Celebrity health advice, fake news and the Internet Age

Divine Wind

Platinum Member
Aug 2, 2011
Paltrow's "Jade Egg" came up on last night's episode of "@Midnight" (as a joke, of course). Googling it, I came up with several articles, one of which is linked below.

Besides the obvious inadvisability of taking health advice from someone just because they are a celebrity (and for no other reason) and the poor history of "celebrity health advice" (e.g. Jenny McCarthy's anti-vaccination campaign. Death count: 9000+), I think this phenomenon ties directly into the idea of "fake news" since both have exactly the same medium of transmission: the Internet. Without mass access and distribution by the Internet, both would be relegated to small print publications such as the National Enquirer and nutjobs handing out pamphlets in the city square.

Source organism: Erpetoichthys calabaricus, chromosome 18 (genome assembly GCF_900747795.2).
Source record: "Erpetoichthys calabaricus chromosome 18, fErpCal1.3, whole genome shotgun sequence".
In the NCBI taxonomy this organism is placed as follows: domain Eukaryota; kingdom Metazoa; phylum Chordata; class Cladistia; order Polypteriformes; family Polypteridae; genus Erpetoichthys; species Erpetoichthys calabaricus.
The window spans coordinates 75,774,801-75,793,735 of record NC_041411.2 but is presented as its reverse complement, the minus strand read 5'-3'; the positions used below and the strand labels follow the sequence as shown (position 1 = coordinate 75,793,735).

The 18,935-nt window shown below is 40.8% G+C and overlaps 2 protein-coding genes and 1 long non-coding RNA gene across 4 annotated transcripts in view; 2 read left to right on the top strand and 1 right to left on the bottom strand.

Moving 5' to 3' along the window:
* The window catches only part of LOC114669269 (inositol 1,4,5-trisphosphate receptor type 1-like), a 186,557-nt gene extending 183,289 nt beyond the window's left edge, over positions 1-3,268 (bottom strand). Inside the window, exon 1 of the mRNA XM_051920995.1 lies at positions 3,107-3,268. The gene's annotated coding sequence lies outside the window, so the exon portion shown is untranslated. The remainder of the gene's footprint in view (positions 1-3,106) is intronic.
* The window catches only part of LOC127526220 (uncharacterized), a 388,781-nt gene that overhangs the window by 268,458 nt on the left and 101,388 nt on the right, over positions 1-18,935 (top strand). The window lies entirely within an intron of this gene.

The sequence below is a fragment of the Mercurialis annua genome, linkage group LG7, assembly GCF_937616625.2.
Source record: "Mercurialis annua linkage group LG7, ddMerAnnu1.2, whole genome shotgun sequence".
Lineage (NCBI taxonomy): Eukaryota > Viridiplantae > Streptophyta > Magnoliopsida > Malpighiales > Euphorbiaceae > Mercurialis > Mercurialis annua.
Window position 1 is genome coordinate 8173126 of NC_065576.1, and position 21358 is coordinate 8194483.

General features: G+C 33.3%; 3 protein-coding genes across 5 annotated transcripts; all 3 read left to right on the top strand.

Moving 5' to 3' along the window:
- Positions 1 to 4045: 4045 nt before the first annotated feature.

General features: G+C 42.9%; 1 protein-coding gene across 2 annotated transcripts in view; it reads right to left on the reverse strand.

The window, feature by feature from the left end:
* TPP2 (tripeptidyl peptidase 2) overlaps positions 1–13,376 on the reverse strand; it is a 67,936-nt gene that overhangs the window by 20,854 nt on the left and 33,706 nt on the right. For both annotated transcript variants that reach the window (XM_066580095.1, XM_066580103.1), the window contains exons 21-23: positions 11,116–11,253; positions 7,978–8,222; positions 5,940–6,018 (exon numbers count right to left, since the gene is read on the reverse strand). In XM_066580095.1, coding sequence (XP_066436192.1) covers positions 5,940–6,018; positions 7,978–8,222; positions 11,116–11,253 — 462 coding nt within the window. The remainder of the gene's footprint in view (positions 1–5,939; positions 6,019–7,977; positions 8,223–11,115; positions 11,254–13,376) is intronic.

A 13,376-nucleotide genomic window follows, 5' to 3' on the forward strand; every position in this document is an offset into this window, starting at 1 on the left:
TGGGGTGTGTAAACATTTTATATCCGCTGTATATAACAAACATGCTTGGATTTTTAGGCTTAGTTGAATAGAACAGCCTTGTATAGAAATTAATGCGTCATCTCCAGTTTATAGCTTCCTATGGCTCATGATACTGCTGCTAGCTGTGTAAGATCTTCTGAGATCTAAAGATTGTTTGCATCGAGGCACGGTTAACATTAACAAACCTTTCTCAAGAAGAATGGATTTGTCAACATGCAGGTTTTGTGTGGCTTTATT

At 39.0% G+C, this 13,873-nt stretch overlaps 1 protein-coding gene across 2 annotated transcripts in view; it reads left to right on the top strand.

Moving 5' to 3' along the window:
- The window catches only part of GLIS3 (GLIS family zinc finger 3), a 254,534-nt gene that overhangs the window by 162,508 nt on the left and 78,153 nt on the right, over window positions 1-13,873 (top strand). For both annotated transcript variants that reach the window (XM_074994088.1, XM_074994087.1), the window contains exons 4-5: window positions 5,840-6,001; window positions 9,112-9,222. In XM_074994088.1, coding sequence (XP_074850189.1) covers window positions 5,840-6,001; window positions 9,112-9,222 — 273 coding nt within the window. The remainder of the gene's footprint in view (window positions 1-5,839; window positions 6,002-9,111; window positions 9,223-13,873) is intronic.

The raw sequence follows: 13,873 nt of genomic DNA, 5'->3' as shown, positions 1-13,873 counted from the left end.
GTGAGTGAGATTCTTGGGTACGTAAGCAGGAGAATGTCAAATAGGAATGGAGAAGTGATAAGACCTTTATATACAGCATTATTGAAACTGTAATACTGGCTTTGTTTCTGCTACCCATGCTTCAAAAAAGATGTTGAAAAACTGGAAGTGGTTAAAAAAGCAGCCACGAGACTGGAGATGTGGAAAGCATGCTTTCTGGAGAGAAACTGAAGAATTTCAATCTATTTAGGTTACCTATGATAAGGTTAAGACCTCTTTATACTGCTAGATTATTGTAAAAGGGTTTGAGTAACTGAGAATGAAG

OB-GYN doctor blasts Gwyneth Paltrow for claiming jade eggs in your vagina are a good idea
Gwyneth Paltrow is hawking a new product on her site Goop called the “Jade Egg.” The object is to be inserted vaginally to “harness the power of energy work, crystal healing, and a Kegel-like physical practice,” one endorsement explains. But one OBGYN was so furious after reading about the eggs she couldn’t hold back.

“All I can tell you is it is the biggest load of garbage I have read on your site since vaginal steaming,” Dr. Jen wrote on her blog. “It’s even worse than claiming bras cause cancer. But hey, you aren’t one to let facts get in the way of profiting from snake oil.”

(READ MORE: People take health advice from celebrities like Gwyneth Paltrow — but science shows they really shouldn’t)

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